While traditionally the charity would deal with experienced event professionals, Allen says more young people are now asking for help due to the knock-on effects of the pandemic: “We provide counselling grants as well, because the waiting list for counselling through the NHS can be up to a year just to get an initial diagnosis.” 

Allen, like Maltman, Brinley and Levers, has noticed cases of neurodiversity on the rise, which will be covered in an upcoming seminar at this year’s PLASA Show. Allen says she has seen more people getting a diagnosis of autism or ADHD later in life: “Our industry can attract a lot of neurodiverse people which is great, but sometimes the worry is that as an industry, are we unknowingly taking advantage of somebody who might well just keep going until they fix the problem? Which might be at the cost of their health.” 

The Back Lounge 

Tour manager Suzi Green’s online music industry support group, The Back Lounge, has seen huge success since launching during the pandemic. Having felt “devastated and uncertain” after having to put her mortgage on hold while out of work, Green found solace in her North American contemporaries, and was inspired by US charity Backline Care, which held support group sessions each week.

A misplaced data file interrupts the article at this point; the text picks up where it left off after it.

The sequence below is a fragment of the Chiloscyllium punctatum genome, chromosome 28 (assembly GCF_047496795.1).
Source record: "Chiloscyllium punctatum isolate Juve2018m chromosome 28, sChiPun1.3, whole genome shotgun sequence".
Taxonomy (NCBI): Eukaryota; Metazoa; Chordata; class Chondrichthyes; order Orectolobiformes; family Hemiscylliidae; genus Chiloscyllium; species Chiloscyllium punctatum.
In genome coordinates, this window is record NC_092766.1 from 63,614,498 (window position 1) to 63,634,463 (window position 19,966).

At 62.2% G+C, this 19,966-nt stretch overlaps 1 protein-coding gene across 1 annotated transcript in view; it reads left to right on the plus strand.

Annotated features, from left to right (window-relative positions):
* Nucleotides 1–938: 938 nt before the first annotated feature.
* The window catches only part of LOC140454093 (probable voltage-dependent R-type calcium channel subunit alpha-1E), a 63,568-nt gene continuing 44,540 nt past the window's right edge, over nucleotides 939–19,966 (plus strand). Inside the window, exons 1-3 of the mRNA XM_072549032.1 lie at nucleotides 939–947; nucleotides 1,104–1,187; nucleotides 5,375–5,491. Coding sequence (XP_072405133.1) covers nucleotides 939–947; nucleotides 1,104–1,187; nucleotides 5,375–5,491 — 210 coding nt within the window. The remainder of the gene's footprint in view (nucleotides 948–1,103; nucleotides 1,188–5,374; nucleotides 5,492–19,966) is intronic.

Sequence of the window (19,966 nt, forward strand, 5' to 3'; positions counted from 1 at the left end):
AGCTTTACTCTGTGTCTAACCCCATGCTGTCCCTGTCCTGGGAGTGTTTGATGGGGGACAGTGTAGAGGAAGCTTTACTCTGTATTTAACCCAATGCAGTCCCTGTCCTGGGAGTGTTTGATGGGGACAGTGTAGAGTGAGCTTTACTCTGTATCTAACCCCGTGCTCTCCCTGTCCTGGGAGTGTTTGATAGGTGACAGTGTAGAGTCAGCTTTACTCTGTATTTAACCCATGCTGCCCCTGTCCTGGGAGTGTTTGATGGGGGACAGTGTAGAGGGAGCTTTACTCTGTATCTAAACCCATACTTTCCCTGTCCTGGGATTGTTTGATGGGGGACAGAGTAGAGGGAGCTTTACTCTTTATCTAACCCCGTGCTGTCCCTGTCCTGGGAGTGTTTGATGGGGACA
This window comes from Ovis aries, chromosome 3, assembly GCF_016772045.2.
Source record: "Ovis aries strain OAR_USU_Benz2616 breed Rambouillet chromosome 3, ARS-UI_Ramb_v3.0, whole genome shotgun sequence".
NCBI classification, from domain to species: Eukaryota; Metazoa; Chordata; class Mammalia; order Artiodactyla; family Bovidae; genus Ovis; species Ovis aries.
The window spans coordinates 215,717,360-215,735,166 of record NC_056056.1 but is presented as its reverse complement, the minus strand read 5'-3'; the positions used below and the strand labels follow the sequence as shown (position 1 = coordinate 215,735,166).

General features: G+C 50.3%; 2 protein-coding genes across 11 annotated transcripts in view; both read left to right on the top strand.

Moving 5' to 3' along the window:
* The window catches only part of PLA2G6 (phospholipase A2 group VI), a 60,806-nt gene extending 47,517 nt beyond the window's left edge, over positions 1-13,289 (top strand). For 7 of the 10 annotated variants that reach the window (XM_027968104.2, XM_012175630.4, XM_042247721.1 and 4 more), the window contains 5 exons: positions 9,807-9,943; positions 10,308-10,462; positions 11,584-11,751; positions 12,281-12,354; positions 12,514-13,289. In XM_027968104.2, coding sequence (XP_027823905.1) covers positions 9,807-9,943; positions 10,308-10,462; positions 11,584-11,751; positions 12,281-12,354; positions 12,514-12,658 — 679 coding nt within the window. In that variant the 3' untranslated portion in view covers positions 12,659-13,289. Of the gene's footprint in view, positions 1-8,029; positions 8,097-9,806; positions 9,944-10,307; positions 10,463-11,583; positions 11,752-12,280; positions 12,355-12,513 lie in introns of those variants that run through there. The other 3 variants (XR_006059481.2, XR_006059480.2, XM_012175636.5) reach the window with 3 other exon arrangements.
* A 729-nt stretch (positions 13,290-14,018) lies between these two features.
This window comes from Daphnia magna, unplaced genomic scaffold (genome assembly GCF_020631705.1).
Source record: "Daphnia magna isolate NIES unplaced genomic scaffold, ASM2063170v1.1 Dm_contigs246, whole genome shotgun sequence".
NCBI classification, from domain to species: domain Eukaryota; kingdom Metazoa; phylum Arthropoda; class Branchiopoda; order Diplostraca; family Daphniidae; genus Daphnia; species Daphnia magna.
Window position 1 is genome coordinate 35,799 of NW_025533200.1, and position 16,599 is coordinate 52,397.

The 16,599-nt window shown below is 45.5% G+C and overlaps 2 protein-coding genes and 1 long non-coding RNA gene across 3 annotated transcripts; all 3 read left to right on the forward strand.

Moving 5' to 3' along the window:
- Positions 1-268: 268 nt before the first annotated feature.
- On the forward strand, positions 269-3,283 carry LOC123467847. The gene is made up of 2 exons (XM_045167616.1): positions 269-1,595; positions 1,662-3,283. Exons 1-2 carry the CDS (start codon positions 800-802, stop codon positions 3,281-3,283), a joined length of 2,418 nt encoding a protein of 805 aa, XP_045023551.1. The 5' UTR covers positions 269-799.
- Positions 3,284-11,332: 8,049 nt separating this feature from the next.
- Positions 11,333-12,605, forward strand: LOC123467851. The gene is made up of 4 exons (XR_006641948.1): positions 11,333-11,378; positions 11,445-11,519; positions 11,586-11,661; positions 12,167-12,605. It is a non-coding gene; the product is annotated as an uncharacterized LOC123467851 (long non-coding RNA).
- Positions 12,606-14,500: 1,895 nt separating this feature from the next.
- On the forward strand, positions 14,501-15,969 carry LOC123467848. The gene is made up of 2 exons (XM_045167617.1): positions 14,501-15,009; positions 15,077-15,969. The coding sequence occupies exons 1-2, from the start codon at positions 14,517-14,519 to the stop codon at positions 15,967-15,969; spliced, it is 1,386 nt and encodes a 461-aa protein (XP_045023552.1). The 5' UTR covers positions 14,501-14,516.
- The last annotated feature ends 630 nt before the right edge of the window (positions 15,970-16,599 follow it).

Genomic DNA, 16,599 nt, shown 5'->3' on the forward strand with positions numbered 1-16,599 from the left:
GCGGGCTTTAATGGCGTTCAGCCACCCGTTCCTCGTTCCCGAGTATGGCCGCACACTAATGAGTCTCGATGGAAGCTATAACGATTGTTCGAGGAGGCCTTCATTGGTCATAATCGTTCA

Still operating on Zoom, The Back Lounge continues to attract event professionals from Europe and across the Atlantic, with different guests each week, including psychotherapists who have a connection to the music industry. 

Suzi Green

While the group mainly attracted seasoned professionals during the pandemic, Green, who has managed tours for Wolf Alice, Placebo, PJ Harvey and The Chemical Brothers, says there is a growing number of people new to the industry who are joining. 

Green says that since the pandemic, uncertainty around crew shortages is often a cause of anxiety for event professionals, along with the issue of crew working extended shifts: “People’s stress rates are much higher and the job is even more uncertain. Tours are still getting cancelled all the time due to the economic crisis and touring has become much less viable. 

“[Working very long hours] doesn’t really exist in any other industry but it’s been got away with in touring for so long because everything is a bit ‘rock n’ roll’ and macho. That culture needs to change.”